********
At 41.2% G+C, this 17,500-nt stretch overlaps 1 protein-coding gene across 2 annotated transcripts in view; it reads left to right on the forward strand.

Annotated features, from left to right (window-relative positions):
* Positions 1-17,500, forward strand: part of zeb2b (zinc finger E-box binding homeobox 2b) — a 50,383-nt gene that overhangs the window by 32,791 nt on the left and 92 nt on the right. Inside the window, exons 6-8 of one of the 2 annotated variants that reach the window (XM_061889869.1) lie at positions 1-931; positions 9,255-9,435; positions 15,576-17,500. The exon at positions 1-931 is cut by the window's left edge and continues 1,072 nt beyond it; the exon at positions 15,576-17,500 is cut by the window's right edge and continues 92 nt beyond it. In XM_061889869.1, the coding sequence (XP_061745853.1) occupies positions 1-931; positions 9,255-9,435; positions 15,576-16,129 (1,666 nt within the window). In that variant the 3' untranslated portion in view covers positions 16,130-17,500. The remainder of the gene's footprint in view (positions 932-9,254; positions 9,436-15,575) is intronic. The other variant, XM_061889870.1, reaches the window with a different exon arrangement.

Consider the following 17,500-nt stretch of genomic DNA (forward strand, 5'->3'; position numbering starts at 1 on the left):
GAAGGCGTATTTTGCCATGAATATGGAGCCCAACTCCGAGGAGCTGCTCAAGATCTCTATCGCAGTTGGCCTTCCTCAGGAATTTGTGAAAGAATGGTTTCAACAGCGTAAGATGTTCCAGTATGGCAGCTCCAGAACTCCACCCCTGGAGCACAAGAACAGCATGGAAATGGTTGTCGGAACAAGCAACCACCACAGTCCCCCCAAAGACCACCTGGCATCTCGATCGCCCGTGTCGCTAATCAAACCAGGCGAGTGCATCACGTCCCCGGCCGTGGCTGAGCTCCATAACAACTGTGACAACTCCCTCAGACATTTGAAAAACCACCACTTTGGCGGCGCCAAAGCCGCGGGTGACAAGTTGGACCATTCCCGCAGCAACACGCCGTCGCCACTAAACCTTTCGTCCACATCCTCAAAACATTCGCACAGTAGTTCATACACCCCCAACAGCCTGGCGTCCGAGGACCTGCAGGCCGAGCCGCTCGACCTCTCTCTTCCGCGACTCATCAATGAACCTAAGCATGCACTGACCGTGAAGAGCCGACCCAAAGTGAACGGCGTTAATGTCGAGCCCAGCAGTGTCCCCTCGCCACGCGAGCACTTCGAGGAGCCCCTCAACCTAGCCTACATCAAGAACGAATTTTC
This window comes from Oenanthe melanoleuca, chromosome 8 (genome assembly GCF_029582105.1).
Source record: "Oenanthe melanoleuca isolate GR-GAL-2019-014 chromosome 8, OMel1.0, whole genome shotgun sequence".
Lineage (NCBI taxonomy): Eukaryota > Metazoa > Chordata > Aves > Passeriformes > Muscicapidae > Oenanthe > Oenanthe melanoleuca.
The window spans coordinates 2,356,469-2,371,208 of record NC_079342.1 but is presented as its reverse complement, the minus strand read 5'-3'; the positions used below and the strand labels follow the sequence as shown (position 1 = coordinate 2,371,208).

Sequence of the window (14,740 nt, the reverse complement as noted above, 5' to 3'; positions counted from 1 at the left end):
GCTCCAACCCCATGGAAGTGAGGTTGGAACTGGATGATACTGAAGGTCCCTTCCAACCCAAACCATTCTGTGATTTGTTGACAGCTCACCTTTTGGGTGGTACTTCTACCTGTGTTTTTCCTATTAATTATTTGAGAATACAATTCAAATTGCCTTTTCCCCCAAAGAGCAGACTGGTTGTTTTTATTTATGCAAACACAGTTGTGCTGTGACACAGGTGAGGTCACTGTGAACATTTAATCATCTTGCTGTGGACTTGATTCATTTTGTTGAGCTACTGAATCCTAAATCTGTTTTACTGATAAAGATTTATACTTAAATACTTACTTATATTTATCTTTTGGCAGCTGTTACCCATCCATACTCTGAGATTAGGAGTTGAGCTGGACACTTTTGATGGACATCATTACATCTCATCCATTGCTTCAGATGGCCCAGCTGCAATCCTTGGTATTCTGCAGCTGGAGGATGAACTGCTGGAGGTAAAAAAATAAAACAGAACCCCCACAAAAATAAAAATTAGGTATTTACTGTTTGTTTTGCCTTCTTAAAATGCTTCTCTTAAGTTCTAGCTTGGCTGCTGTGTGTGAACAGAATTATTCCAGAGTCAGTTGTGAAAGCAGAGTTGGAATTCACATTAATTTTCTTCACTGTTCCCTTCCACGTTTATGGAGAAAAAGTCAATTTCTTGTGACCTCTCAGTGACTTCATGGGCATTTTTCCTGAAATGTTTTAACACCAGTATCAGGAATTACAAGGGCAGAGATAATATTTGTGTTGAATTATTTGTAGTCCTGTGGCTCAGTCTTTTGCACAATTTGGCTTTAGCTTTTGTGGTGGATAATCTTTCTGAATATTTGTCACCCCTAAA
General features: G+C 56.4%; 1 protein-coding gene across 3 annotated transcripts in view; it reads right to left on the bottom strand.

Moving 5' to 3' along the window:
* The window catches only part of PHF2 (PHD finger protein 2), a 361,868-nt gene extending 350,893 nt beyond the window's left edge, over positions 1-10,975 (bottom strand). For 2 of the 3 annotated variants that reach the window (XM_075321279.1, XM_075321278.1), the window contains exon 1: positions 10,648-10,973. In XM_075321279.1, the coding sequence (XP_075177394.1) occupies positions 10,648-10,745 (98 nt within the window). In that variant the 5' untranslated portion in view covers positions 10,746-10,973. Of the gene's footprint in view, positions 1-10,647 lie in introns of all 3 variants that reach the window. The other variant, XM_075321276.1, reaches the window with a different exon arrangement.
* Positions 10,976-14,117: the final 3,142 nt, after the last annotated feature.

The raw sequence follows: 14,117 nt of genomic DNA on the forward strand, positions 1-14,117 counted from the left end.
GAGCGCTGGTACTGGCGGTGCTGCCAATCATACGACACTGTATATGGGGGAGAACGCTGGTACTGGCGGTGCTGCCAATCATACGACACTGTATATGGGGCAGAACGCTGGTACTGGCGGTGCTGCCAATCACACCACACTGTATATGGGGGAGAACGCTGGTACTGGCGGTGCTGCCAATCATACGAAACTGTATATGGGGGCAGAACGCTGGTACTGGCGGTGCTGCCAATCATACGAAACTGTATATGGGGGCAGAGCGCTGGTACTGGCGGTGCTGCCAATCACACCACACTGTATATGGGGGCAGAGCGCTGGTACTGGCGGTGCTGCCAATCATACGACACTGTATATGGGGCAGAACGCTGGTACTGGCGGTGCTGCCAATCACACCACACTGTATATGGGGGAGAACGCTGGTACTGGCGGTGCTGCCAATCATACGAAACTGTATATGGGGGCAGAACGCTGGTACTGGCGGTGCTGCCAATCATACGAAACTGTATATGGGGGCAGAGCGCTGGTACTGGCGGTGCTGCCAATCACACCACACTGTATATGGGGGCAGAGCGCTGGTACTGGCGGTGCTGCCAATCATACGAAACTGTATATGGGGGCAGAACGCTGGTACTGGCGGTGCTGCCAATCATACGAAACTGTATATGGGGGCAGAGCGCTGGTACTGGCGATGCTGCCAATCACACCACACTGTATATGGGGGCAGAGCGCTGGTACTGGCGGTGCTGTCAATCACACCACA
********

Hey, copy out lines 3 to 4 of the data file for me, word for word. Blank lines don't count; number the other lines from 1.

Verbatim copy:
* Positions 1-17,500, forward strand: part of zeb2b (zinc finger E-box binding homeobox 2b) — a 50,383-nt gene that overhangs the window by 32,791 nt on the left and 92 nt on the right. Inside the window, exons 6-8 of one of the 2 annotated variants that reach the window (XM_061889869.1) lie at positions 1-931; positions 9,255-9,435; positions 15,576-17,500. The exon at positions 1-931 is cut by the window's left edge and continues 1,072 nt beyond it; the exon at positions 15,576-17,500 is cut by the window's right edge and continues 92 nt beyond it. In XM_061889869.1, the coding sequence (XP_061745853.1) occupies positions 1-931; positions 9,255-9,435; positions 15,576-16,129 (1,666 nt within the window). In that variant the 3' untranslated portion in view covers positions 16,130-17,500. The remainder of the gene's footprint in view (positions 932-9,254; positions 9,436-15,575) is intronic. The other variant, XM_061889870.1, reaches the window with a different exon arrangement.

Consider the following 17,500-nt stretch of genomic DNA (forward strand, 5'->3'; position numbering starts at 1 on the left):